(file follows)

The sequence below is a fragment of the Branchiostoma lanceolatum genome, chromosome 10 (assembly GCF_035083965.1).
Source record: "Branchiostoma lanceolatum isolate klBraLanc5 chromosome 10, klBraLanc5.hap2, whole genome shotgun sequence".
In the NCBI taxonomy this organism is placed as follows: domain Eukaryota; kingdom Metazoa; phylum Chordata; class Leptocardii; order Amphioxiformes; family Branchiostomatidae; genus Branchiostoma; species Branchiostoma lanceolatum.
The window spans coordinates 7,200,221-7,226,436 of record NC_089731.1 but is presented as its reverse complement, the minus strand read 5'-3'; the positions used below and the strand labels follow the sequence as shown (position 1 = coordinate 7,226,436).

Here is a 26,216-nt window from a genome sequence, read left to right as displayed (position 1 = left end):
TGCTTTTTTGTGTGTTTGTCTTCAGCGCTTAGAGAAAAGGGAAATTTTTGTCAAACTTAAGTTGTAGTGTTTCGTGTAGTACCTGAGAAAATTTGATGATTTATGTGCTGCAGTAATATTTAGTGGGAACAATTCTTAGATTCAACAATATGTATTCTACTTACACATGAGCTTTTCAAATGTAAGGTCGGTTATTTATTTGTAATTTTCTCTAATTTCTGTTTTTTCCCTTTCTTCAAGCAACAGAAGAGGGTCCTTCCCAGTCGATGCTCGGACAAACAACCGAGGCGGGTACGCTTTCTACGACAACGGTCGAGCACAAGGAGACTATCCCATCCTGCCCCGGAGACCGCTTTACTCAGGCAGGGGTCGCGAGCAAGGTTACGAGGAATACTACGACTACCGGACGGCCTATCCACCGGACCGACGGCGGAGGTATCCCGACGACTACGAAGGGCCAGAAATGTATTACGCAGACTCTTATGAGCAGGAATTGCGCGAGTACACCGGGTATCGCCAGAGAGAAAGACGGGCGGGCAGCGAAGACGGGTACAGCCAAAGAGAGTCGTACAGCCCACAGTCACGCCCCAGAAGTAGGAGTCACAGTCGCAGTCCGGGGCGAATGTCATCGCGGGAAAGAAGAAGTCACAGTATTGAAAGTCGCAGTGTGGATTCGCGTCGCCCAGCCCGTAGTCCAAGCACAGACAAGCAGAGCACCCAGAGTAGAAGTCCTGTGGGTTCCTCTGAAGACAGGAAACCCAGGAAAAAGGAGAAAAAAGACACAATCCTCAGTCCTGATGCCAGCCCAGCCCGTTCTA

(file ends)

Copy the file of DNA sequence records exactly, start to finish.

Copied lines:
The sequence below is a fragment of the Branchiostoma lanceolatum genome, chromosome 10 (assembly GCF_035083965.1).
Source record: "Branchiostoma lanceolatum isolate klBraLanc5 chromosome 10, klBraLanc5.hap2, whole genome shotgun sequence".
In the NCBI taxonomy this organism is placed as follows: domain Eukaryota; kingdom Metazoa; phylum Chordata; class Leptocardii; order Amphioxiformes; family Branchiostomatidae; genus Branchiostoma; species Branchiostoma lanceolatum.
The window spans coordinates 7,200,221-7,226,436 of record NC_089731.1 but is presented as its reverse complement, the minus strand read 5'-3'; the positions used below and the strand labels follow the sequence as shown (position 1 = coordinate 7,226,436).

Here is a 26,216-nt window from a genome sequence, read left to right as displayed (position 1 = left end):
TGCTTTTTTGTGTGTTTGTCTTCAGCGCTTAGAGAAAAGGGAAATTTTTGTCAAACTTAAGTTGTAGTGTTTCGTGTAGTACCTGAGAAAATTTGATGATTTATGTGCTGCAGTAATATTTAGTGGGAACAATTCTTAGATTCAACAATATGTATTCTACTTACACATGAGCTTTTCAAATGTAAGGTCGGTTATTTATTTGTAATTTTCTCTAATTTCTGTTTTTTCCCTTTCTTCAAGCAACAGAAGAGGGTCCTTCCCAGTCGATGCTCGGACAAACAACCGAGGCGGGTACGCTTTCTACGACAACGGTCGAGCACAAGGAGACTATCCCATCCTGCCCCGGAGACCGCTTTACTCAGGCAGGGGTCGCGAGCAAGGTTACGAGGAATACTACGACTACCGGACGGCCTATCCACCGGACCGACGGCGGAGGTATCCCGACGACTACGAAGGGCCAGAAATGTATTACGCAGACTCTTATGAGCAGGAATTGCGCGAGTACACCGGGTATCGCCAGAGAGAAAGACGGGCGGGCAGCGAAGACGGGTACAGCCAAAGAGAGTCGTACAGCCCACAGTCACGCCCCAGAAGTAGGAGTCACAGTCGCAGTCCGGGGCGAATGTCATCGCGGGAAAGAAGAAGTCACAGTATTGAAAGTCGCAGTGTGGATTCGCGTCGCCCAGCCCGTAGTCCAAGCACAGACAAGCAGAGCACCCAGAGTAGAAGTCCTGTGGGTTCCTCTGAAGACAGGAAACCCAGGAAAAAGGAGAAAAAAGACACAATCCTCAGTCCTGATGCCAGCCCAGCCCGTTCTA